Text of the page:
Benefits of SSH keys
If VPS/Dedicated server is visible over the Internet, you should use public key authentication instead of passwords, if at all possible. This is because SSH keys provide a more secure way of logging in compared to using a password alone. While a password can eventually be cracked with a brute-force attack, SSH keys are nearly impossible to decipher by brute force alone. With public key authentication, every computer has (i) a public and (ii) a private “key” (two mathematically-linked algorithms that are effectively impossible to crack).
Setup SSH Keys on your Windows computer/laptop using PuttyGEN
Download PuttyGEN from the Homepage website.
Scroll down until you find puttygen.exe and download either 32 or 64bit version.
Start PuttyGEN by double clicking on its icon
From top menu, click on “Key” and select “SSH-2 RSA” and in the bottom right box change the number 2048 to 4096
Click “Generate” button
Move your mouse pointer around in the blank area of the Key section, below the progress bar (to generate some randomness) until the progress bar is full
Click the “Save public key” button & choose whatever filename you’d like (some users create a folder in their computer named my_keys)
Click the “Save private key” button & choose whatever filename you’d like
NOTE! Both public and private files will have to stay on your computer, do not delete them.
Right-click in the text field labeled Public key for pasting into OpenSSH authorized_keys file and choose Select All, right-click again and choose Copy
Login to your VPS or Dedicated server
Run the following commands:
mkdir ~/.ssh chmod 0700 ~/.ssh touch ~/.ssh/authorized_keys chmod 0644 ~/.ssh/authorized_keys
Paste the SSH public key which you copied in step 8 into your ~/.ssh/authorized_keys file
Lets setup Putty on your windows computer/laptop
Start PuTTY by double-clicking its executable file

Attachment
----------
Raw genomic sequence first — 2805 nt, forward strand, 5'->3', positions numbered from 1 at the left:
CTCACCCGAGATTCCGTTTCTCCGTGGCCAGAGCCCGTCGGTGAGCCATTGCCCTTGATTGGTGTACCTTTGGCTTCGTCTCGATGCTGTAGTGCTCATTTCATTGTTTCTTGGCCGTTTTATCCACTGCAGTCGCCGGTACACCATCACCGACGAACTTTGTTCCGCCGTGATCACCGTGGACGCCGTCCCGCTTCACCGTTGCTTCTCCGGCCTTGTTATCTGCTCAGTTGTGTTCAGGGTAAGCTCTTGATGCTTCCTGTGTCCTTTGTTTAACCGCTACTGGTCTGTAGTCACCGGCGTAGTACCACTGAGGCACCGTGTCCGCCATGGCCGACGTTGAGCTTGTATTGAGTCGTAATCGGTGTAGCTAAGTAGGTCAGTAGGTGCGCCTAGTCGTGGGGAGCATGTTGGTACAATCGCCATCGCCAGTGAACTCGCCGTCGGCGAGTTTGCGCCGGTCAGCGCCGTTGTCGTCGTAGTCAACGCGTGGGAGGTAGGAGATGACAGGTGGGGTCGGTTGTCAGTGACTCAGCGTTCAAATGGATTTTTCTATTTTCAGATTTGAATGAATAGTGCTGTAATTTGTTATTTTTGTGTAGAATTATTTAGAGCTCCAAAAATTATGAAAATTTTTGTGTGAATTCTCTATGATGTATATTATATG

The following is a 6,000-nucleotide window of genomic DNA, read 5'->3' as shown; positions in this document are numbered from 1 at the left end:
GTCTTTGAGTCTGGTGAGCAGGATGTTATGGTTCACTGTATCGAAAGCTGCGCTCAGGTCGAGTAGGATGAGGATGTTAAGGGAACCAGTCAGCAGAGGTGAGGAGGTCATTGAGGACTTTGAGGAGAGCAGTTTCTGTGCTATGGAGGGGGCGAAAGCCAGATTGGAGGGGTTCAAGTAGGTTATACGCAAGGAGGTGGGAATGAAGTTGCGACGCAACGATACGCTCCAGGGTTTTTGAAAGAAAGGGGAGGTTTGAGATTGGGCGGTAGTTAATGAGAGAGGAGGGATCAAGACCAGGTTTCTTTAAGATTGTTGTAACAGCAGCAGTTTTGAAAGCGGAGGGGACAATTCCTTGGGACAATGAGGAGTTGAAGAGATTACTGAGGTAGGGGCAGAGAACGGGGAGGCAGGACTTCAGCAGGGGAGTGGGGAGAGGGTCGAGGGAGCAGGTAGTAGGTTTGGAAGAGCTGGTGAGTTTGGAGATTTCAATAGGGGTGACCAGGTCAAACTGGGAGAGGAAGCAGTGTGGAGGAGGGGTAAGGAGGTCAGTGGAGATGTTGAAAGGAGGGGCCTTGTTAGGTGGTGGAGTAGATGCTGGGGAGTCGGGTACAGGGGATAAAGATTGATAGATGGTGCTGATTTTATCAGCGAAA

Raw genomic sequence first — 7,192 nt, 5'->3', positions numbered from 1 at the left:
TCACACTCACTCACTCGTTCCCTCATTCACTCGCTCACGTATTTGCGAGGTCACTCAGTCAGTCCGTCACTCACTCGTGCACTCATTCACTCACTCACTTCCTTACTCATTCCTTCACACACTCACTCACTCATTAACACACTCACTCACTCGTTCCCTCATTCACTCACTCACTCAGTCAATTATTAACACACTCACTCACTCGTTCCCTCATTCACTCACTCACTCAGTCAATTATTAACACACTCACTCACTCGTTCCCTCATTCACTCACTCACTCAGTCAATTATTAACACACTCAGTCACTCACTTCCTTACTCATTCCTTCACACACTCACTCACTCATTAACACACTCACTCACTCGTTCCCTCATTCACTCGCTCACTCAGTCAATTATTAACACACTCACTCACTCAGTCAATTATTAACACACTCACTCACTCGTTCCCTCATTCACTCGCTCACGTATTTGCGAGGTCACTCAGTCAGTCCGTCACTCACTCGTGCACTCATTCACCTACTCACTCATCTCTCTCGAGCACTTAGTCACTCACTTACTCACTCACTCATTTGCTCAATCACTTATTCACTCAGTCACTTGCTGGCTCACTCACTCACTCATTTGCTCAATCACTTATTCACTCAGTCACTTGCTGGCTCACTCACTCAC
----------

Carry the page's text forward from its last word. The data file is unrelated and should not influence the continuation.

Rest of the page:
PuTTY’s initial window is the Session Category (navigate PuTTY’s various categories, along the left-hand side of the window)
In the Host Name field, enter the IP address of your VPS or its fully qualified domain name (FQDN)
Enter the port number in the Port field (for added security, consider changing your server’s SSH port to a non-standard port.
Along the left-hand side of the window, select the Data sub-category, under Connection
Specify the username that you plan on using, when logging in to the SSH server, and whose profile you’re saving, in the Auto-login username field
Expand the SSH sub-category, under Connection
Highlight the Auth sub-category and click the Browse button, on the right-hand side of the PuTTY window
Browse your file system and select your previously-created private key
Return to the Session Category and enter a name for this profile in the Saved Sessions field, e.g. email@example.com or firstname.lastname@example.org
Click the Save button
Now you can go ahead and log in to your server and you will not be prompted for a password.
Finally let’s disable username/password login on your vps/dedicated server
Lets change both “PasswordAuthentication” and “UsePAM” options to “no”
[...] PasswordAuthentication no [...] UsePAM no [...]
Restart your SSH server
service sshd restart or sudo reload ssh